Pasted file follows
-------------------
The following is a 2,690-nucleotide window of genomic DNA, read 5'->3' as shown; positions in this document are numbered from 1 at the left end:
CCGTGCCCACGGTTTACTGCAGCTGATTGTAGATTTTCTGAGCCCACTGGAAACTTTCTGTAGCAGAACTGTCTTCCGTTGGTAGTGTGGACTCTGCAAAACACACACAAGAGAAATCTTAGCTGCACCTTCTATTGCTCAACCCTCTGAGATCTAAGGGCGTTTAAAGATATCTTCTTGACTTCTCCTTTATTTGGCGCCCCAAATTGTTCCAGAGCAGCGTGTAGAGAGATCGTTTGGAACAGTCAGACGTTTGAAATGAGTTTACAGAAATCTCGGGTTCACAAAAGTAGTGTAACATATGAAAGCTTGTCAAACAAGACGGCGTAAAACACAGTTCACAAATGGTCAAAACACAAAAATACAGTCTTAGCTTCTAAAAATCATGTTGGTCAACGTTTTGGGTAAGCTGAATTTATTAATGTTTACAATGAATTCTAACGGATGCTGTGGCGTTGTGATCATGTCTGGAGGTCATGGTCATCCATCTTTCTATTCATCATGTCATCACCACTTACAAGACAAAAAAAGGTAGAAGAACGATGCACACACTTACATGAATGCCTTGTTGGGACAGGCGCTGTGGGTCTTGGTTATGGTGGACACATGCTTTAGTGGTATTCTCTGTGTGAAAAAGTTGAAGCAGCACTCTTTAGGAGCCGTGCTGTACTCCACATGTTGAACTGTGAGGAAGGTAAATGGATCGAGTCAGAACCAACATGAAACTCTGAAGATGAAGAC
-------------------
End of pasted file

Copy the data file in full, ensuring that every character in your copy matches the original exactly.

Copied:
The following is a 2,690-nucleotide window of genomic DNA, read 5'->3' as shown; positions in this document are numbered from 1 at the left end:
CCGTGCCCACGGTTTACTGCAGCTGATTGTAGATTTTCTGAGCCCACTGGAAACTTTCTGTAGCAGAACTGTCTTCCGTTGGTAGTGTGGACTCTGCAAAACACACACAAGAGAAATCTTAGCTGCACCTTCTATTGCTCAACCCTCTGAGATCTAAGGGCGTTTAAAGATATCTTCTTGACTTCTCCTTTATTTGGCGCCCCAAATTGTTCCAGAGCAGCGTGTAGAGAGATCGTTTGGAACAGTCAGACGTTTGAAATGAGTTTACAGAAATCTCGGGTTCACAAAAGTAGTGTAACATATGAAAGCTTGTCAAACAAGACGGCGTAAAACACAGTTCACAAATGGTCAAAACACAAAAATACAGTCTTAGCTTCTAAAAATCATGTTGGTCAACGTTTTGGGTAAGCTGAATTTATTAATGTTTACAATGAATTCTAACGGATGCTGTGGCGTTGTGATCATGTCTGGAGGTCATGGTCATCCATCTTTCTATTCATCATGTCATCACCACTTACAAGACAAAAAAAGGTAGAAGAACGATGCACACACTTACATGAATGCCTTGTTGGGACAGGCGCTGTGGGTCTTGGTTATGGTGGACACATGCTTTAGTGGTATTCTCTGTGTGAAAAAGTTGAAGCAGCACTCTTTAGGAGCCGTGCTGTACTCCACATGTTGAACTGTGAGGAAGGTAAATGGATCGAGTCAGAACCAACATGAAACTCTGAAGATGAAGAC